Old fashioned nasturtiums never really get old.

Before I was in kindergarten, my great grandfather gave me a few seeds from the nasturtiums in his garden in Sunnyvale. I really can not remember ever not growing nasturtiums since then. My first nasturtiums were the basic yellow and orange. In high school, I added some ‘Jewel Mix’ to see what other colors there were. As they too reverted back to the basic yellow and orange, I tried a few other varieties, and eventually realized that nasturtiums really are as excellent as I always thought they were.

‘Amazon Jewel’ is the first climbing nasturtium that I tried in many years. I typically do not like climbing types because they provide so much overwhelming foliage with fewer flowers. Yet this past year, I actually wanted the foliage to frame an exposed picture window through summer. By the middle of summer, the twining (annual) vines had already climbed string to the top of the window, and wanted to climb farther. Their bright yellow through orange, and even reddish orange flowers peeking in the window seemed to violate the privacy within, but were a pleasant bonus nonetheless.

‘Buttercream’ appealed to me because it was the closest to a simple white nasturtium that I had ever seen; and white is my favorite color. As the name implies, it is actually very pale yellow. It is striking because it is not striking. Who would expect such a profusion of pastel from a nasturtium? It means that there is no excuse for those who do not like flashy colors to shun nasturtiums. ‘Creamsicle’ is a bit more colorful with various shades of orange ranging from soft pastel to almost bright orange; another score for those don’t like the colors of a pinata.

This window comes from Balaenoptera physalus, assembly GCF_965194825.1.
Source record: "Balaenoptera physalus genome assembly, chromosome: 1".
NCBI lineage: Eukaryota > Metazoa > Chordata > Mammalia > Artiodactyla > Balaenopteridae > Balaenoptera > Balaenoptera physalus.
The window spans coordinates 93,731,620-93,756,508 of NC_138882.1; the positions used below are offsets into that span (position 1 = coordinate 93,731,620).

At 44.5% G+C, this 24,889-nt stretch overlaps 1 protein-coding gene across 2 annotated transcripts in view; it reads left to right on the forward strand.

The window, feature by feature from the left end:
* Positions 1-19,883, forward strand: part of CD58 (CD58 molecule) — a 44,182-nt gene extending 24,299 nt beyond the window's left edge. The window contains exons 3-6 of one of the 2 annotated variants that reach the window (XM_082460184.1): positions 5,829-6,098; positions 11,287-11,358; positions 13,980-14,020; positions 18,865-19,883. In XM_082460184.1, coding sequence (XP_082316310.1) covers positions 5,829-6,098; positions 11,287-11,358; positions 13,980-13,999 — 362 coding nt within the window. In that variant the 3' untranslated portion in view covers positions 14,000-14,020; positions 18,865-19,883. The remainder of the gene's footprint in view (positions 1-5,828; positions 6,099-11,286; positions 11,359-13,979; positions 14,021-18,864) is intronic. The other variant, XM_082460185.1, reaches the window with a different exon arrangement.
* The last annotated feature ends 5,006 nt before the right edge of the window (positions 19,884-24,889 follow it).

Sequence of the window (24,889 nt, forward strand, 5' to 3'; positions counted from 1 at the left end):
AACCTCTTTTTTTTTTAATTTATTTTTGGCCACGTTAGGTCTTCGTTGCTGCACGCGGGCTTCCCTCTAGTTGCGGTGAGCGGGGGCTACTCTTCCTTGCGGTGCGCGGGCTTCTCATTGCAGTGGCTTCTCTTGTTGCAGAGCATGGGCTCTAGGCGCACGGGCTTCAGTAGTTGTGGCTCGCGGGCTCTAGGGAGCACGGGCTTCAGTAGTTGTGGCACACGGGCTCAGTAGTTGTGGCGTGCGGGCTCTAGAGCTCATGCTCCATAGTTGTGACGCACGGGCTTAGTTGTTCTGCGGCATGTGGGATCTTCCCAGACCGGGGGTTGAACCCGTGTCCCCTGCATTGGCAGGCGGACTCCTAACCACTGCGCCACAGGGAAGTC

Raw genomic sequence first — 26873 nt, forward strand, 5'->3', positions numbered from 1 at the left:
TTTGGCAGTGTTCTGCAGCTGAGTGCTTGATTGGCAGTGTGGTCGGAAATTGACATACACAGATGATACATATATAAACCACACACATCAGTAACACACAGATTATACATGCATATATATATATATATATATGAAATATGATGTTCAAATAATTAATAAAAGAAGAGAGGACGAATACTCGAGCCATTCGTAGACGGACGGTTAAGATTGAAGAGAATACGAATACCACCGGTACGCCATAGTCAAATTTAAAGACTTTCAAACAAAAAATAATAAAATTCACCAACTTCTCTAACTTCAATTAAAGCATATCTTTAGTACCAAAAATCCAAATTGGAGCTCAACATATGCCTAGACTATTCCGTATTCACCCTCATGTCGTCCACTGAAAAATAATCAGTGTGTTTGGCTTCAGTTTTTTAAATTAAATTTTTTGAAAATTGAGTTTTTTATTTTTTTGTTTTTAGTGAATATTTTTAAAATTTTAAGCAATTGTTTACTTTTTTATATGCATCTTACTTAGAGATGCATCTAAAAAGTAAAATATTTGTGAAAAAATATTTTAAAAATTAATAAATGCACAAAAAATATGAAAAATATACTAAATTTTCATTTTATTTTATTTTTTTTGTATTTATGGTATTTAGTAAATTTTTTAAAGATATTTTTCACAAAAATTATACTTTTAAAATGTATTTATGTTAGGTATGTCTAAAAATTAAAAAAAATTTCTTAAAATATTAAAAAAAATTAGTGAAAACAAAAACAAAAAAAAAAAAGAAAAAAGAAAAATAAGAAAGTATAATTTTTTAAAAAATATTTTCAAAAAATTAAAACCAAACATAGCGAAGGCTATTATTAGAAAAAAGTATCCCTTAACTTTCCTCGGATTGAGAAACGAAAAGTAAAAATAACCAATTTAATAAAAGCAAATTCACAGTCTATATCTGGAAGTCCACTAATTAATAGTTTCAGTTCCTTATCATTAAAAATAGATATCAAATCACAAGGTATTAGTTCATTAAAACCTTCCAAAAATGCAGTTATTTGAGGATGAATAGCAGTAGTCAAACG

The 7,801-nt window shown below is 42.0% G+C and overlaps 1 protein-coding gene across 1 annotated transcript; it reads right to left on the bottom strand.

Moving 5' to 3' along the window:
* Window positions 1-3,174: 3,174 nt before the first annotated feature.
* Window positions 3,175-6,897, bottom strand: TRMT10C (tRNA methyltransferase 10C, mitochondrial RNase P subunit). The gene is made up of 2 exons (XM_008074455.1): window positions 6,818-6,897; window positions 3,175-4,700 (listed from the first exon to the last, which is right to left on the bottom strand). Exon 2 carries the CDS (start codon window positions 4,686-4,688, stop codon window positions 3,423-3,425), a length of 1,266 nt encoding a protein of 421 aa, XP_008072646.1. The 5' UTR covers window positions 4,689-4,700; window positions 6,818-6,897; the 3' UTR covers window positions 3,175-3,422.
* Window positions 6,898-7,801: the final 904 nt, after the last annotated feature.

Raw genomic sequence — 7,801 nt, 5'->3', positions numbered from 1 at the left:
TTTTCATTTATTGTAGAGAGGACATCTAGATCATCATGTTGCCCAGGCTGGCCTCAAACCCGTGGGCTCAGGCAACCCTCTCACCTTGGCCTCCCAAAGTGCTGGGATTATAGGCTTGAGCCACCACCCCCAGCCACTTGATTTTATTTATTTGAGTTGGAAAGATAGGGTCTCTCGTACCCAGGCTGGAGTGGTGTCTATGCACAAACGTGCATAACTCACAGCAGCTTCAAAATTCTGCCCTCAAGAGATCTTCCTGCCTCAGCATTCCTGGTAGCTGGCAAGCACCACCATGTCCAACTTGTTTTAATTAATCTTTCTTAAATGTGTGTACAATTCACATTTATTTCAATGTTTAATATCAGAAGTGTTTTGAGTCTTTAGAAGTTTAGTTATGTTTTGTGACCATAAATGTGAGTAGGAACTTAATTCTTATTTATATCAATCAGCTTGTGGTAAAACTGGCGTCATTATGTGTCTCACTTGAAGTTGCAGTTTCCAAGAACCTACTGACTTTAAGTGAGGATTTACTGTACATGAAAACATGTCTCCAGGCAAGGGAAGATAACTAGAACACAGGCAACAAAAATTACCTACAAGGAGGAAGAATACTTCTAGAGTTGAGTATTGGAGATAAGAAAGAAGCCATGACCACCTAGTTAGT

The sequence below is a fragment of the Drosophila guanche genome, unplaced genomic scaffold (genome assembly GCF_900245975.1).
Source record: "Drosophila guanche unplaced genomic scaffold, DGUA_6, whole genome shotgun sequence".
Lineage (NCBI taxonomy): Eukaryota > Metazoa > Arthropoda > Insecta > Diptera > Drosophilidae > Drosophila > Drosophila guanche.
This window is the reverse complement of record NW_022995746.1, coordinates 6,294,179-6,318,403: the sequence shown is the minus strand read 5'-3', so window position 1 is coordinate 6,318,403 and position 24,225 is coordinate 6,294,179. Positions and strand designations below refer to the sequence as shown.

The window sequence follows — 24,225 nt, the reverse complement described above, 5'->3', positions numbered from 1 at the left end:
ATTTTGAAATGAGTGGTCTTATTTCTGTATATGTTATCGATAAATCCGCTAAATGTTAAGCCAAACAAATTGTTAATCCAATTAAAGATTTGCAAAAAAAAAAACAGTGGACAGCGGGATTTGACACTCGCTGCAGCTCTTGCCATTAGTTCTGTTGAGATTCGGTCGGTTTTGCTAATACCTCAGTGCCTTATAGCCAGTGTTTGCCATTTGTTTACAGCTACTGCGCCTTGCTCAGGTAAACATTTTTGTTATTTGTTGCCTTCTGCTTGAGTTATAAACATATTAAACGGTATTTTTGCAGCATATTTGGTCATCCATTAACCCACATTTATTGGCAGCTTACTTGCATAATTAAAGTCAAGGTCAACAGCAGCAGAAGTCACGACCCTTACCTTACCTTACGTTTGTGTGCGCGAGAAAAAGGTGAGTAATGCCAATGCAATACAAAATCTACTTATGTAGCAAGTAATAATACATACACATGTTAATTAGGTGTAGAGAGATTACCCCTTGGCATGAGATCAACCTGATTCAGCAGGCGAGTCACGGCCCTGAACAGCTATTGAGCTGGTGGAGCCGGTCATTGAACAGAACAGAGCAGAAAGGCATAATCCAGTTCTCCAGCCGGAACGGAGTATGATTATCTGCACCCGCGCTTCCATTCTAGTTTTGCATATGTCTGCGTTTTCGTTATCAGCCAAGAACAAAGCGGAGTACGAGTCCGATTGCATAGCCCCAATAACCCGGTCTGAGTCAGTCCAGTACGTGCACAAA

‘Copper Sunset’ is as brightly colored as traditional nasturtiums, but only in coppery shades of orange uncluttered with yellow or red. ‘Cherries Jubilee’ is various shades or red and rich reddish pink.

In the past many years, the seeds for all my nasturtiums and almost all of my other flower seeds, as well as many herb and vegetable seeds came from Renee’s Garden at www.renesgarden.com  . Few other seed suppliers market nasturtiums. Those that do have only very basic nasturtium varieties. Renee’s Garden specializes in all sorts of cool heirloom varieties, even those that may be stigmatized as old fashioned. (Aren’t ‘heirloom’ and ‘old fashioned’ the same?)

Of course I tried other flowers besides nasturtiums. Clarkia, feverfew and chamomile have actually naturalized over the past few years in areas of the garden that get a bit of water. The clarkia is almost a native, so is venturing even farther. The ‘Maximilian’ sunflower is perennial, so bloomed more impressively this past summer than it did in the previous summer.


6 thoughts on “Renee’s Garden Still Provides Traditional Seed.

    1. Nasturtiums can seem to be perennial here. As fast as those that grew through summer succumb to cooling autumn weather, they are replaced by their own seedlings that grow through winter. As fast as that grow through winter succumb to warming spring weather, they are replaced by their own seedlings to repeat the process. However, in some situations, they do not perform well through winter. In other situations, they do not perform well through summer. I do not grow ‘Alaska’ because I prefer the simplest feral orange and yellow sorts, but I try more interesting sorts at work. Someone else mentioned that rodents do not bother ‘Alaska’. I can not imagine why not.

      Liked by 1 person

    1. Nasty bugs?! Goodness, they were popularized for window planter boxes in Venice because they supposedly repel mosquitoes (and also cascade outward and downward without obstructing sunlight from the windows).


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